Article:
In Cultural Studies, ‘culture’ is understood very broadly, but with a strong emphasis on local everyday life. Cultural Studies does not follow traditional distinctions between ‘high’ and ‘low’ culture; a Killers video becomes a significant cultural text alongside, say, a classical opera. Cultural Studies looks at many cultural forms which have often been ignored by universities: advertising, media, music, fashion, sport and leisure are shown to be extremely powerful political forces in shaping our societies and our identities.
The contemporary theories of culture we use tend to view culture as something dynamic, living and changeable – rather than static and permanent. This leads to questions of how culture is produced, how we use and interpret culture, how culture can be preserved, destroyed, or remodelled, how our sense of identity merges with our culture, and what is happening to culture in the new world of commodity circulation, communications and information technologies, and globalisation.
Cultural Studies constantly makes connections with other subjects. This makes it an ideal ingredient in a double major degree, paired either with a more traditional subject or with other interdisciplinary programmes such as Cinema Studies or Media and Communication. You may use many of our courses as prerequisites to advance in other subjects, keeping your options open. You can construct a degree that is quite generalised (perhaps suited for a teaching career) or relatively specialised (in, say, film and media, places, spaces and technologies, postcolonial studies, or cultural identity and policy).
Courses from many subjects can lead to a degree majoring in Cultural Studies. Our first-year courses are taught within a wide range of programmes including Antarctic Studies, Anthropology, Art History and Theory, Cinema Studies, Media and Communication, English, Geography, History, Māori and Indigenous Studies, and Sociology (see Related subjects).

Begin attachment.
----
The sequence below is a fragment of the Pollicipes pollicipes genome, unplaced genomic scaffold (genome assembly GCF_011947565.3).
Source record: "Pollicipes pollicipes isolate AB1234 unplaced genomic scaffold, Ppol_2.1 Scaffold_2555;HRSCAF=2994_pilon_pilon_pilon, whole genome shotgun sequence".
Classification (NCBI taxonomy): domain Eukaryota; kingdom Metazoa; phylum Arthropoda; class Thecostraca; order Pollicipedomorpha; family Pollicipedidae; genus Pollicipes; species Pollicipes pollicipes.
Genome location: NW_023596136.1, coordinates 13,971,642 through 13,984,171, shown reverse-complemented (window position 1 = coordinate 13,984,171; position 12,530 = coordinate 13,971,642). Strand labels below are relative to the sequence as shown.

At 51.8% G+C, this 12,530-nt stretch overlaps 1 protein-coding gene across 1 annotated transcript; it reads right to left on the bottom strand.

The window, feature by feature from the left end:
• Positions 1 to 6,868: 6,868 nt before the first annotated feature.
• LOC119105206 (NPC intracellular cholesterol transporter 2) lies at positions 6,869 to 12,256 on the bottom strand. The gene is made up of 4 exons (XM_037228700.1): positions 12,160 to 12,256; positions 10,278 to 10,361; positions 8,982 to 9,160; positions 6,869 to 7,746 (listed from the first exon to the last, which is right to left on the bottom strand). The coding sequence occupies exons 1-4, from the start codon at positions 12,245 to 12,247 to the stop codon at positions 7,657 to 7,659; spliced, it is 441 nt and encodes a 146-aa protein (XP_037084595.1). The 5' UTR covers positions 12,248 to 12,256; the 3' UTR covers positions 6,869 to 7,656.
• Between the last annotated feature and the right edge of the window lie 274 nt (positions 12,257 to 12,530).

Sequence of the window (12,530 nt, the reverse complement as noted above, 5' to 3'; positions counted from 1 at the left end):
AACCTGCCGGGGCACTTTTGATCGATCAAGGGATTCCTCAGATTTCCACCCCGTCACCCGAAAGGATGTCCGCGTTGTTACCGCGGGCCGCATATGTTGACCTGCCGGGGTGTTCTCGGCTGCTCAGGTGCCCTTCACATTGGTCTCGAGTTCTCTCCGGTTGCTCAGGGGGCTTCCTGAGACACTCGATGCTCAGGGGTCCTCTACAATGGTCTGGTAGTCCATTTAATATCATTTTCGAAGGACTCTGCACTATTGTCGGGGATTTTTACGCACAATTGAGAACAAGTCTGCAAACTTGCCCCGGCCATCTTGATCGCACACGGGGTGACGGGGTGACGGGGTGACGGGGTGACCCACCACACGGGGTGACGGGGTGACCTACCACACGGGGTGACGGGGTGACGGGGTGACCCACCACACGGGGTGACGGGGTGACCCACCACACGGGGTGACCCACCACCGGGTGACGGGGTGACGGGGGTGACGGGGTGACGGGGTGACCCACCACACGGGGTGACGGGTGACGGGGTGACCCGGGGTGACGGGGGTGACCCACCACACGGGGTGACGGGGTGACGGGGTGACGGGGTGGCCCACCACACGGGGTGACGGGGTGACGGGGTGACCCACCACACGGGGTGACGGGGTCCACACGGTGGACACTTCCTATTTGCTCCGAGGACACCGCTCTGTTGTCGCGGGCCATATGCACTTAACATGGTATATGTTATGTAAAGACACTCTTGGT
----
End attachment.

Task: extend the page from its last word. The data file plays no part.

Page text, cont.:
Our programme is constructed so that students with a variety of backgrounds will converge in the 200 and 300-level core courses.
At 200-level courses become more specialised and the structure of the programme develops a sharper focus. The compulsory 300-level course combines theory with practical research, while the numerous optional courses at that level offer a taste of the advanced specialised work that is an excellent basis for postgraduate work.
Cultural Studies is an increasingly popular base for students moving into postgraduate research, offering a wide range of thesis prospects and methods of work.
Cultural Studies leads to careers in fields where a wide analytic grasp of contemporary culture is required: the media industries, journalism, publishing, writing, website design, advertising, museology, public relations, school teaching, etc. Because of the breadth and flexibility of its understanding of culture, it also makes possible a lot of movement among such fields.
Cultural Studies is an increasingly popular base for students moving into postgraduate research, offering a wide range of thesis prospects and methods of work. It is also an attractive field for mature students who may have completed a more traditional education but have a curiosity about new developments in education and cultural policy. The objective of Cultural Studies is not to undermine traditional subjects – but it will expand the context in which you see them!
For further career information, please go to www.canterbury.ac.nz/careers